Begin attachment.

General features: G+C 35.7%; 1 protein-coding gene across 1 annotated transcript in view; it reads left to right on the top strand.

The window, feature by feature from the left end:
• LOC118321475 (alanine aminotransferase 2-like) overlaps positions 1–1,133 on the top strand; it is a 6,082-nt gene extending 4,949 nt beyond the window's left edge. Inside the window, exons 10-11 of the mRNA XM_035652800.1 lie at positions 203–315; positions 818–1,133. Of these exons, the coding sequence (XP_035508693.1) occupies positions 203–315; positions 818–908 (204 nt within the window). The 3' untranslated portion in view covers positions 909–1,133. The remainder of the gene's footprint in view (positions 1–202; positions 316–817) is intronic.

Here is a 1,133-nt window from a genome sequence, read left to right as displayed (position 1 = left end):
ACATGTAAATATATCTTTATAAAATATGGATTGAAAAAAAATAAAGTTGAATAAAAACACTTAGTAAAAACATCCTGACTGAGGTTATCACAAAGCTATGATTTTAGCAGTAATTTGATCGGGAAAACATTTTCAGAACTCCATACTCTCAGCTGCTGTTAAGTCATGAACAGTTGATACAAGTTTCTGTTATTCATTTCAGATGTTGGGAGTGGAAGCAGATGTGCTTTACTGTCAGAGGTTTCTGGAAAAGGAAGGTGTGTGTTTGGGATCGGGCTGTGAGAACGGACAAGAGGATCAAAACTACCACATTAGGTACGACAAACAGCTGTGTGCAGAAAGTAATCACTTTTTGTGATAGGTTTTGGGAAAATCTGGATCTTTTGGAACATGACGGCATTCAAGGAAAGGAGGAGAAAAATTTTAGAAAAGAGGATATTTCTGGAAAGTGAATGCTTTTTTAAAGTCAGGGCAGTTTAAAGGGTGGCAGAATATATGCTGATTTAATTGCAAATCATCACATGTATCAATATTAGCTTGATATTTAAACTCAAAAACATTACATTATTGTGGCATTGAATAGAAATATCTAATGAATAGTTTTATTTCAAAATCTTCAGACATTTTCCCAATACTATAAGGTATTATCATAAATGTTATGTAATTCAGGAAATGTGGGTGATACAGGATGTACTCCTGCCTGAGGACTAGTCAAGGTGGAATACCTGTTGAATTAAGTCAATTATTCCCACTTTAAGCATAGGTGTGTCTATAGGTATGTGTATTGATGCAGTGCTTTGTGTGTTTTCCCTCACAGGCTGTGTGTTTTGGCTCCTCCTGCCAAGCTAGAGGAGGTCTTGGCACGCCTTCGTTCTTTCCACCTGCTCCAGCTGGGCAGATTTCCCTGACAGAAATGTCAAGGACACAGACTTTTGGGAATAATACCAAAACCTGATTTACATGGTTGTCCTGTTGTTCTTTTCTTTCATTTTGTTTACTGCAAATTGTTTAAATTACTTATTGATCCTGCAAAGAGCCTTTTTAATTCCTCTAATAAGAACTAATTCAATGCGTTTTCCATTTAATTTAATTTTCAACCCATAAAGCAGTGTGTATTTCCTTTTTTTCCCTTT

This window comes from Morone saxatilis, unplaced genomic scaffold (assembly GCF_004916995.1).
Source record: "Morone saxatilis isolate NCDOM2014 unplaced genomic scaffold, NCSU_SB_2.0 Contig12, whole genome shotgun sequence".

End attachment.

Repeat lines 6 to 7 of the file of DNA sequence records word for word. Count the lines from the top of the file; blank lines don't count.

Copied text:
This window comes from Morone saxatilis, unplaced genomic scaffold (assembly GCF_004916995.1).
Source record: "Morone saxatilis isolate NCDOM2014 unplaced genomic scaffold, NCSU_SB_2.0 Contig12, whole genome shotgun sequence".